# Countable Sets

Learn about countable sets and how to demonstrate that the set of rational numbers is countable.

Let’s explore if two sets have the same number of elements. If both sets are finite, we can determine this easily by simply counting the elements in both sets. If the count of both sets matches, they contain the same number of elements. Otherwise, they do not. However, this strategy fails if the sets are infinite. We have to devise another method in which we do not count. Georg Cantor (1845-1918) was the first to suggest such a technique. Surprisingly, it turns out that all infinite sets don’t have the same size. We can arrive at interesting conclusions based on the relative sizes of the set of positive integers and the size of other infinite sets.

## What is a countable set?

A set is **countable** if it is finite or has the same number of elements as the set of positive integers. This means that any finite set is also a countable set. The difficult task is to determine if an infinite set is countable. This can also be done if we can determine if the infinite set has the same size as the set of positive integers.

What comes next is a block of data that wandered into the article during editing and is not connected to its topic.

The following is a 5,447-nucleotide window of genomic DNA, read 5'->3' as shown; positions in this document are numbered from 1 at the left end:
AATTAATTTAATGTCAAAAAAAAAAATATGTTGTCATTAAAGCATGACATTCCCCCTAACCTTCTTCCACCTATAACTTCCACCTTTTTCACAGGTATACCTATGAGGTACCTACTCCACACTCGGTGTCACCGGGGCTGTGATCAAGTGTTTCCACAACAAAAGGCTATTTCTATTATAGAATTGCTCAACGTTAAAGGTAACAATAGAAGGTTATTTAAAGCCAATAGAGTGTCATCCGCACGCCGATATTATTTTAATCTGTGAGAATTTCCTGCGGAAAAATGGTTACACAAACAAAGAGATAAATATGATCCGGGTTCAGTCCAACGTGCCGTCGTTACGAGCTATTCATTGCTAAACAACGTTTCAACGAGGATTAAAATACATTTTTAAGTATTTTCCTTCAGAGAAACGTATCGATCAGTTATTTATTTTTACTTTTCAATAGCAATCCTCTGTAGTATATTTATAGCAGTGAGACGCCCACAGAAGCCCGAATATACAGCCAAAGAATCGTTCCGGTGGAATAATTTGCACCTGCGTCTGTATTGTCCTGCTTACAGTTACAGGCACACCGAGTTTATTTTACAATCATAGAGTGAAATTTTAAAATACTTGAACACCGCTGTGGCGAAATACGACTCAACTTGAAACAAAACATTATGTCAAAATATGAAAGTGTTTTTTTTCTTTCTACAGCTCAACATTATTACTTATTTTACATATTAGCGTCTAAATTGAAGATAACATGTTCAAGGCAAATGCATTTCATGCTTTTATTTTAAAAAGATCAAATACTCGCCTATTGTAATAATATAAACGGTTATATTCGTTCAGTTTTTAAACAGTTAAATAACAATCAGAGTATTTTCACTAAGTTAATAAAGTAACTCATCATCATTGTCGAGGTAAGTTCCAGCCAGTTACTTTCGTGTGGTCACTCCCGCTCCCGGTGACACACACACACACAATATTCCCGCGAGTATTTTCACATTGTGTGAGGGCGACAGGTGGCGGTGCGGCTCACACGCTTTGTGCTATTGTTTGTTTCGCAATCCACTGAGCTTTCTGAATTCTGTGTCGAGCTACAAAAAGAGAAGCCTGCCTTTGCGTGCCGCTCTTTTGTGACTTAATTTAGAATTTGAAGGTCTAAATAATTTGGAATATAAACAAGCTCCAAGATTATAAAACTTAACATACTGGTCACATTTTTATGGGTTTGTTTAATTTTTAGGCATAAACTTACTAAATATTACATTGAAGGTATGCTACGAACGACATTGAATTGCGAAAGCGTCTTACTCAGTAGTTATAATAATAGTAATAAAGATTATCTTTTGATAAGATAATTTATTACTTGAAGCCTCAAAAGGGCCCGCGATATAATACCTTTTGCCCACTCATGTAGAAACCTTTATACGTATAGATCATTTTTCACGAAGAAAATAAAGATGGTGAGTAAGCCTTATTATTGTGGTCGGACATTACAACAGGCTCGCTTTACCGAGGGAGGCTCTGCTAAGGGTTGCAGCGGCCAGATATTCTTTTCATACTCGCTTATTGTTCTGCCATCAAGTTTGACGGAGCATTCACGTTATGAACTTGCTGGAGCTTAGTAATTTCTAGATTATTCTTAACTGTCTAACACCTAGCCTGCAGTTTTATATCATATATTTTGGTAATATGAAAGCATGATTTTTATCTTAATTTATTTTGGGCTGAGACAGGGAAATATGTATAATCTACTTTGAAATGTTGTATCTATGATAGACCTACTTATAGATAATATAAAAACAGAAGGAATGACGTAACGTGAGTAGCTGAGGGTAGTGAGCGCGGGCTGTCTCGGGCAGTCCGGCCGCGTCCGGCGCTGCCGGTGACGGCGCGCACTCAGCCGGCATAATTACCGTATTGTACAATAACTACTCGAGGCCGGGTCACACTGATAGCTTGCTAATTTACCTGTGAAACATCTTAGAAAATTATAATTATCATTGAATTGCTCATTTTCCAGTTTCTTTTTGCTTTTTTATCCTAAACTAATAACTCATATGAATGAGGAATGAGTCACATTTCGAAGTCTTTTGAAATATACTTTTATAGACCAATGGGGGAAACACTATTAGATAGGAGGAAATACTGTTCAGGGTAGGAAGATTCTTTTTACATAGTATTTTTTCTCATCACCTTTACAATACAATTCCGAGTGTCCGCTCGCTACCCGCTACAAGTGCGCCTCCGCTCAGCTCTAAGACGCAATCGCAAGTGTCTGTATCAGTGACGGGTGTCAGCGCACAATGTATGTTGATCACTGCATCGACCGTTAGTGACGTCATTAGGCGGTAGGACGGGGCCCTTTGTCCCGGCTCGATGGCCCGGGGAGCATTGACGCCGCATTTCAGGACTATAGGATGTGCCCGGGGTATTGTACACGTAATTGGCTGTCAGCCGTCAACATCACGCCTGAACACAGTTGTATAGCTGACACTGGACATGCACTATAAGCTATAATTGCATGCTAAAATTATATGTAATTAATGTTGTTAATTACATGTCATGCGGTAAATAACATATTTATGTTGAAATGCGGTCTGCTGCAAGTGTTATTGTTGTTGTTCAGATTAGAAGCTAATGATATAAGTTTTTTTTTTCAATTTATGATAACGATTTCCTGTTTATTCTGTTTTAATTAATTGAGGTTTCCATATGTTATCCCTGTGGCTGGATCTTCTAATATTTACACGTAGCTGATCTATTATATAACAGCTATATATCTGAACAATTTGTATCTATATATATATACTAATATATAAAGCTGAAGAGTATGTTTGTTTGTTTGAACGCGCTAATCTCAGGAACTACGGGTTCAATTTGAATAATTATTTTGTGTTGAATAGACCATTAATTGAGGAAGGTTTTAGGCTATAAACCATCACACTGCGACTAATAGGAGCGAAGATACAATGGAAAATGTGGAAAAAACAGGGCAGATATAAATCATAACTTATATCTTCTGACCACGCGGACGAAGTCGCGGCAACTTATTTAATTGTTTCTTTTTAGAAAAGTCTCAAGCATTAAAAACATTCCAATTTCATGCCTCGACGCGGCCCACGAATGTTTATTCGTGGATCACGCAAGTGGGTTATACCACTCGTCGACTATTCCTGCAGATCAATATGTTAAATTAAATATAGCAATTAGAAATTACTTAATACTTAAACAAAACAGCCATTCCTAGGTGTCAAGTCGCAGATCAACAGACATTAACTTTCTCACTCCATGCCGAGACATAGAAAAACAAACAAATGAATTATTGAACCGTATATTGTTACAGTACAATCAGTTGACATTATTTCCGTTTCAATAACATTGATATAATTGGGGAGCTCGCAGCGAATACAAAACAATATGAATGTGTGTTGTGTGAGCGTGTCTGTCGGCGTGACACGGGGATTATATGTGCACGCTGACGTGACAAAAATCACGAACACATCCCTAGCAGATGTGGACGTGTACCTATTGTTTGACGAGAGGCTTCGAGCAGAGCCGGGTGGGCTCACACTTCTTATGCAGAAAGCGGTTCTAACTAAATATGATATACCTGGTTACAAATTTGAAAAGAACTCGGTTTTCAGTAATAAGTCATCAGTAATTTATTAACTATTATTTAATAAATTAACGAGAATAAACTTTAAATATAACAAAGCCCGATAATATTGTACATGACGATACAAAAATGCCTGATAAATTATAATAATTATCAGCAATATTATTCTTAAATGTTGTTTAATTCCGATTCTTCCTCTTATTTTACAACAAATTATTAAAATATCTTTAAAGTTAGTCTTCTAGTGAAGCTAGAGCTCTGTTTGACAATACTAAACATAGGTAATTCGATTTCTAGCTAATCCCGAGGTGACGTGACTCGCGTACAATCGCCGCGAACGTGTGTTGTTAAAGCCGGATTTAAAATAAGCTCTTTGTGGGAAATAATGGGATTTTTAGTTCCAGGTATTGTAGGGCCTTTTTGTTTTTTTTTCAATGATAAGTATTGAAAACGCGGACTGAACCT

Note:A countable infinite set is also called adenumerableset.

For example, let’s think of a classroom where every student has a chair and no empty chairs. Without counting the students or the chairs, we can say that there are as many chairs in the classroom as the number of students. What are we doing in this case? We are checking if students and chairs can be perfectly paired up; if yes, their count is the same; otherwise, it is not. Elements of two sets can be paired up if and only if there is a one-to-one correspondence or a bijection between the two sets. This was exactly the idea given by Cantor—to find a bijection between the two sets instead of counting their elements. Let’s look at a few examples of countable sets.

### Even positive integers

To see why a set of even positive integers is countable, we present a bijection from the set of positive integers to the set of even positive integers. The set of even positive integers is defined as follows:

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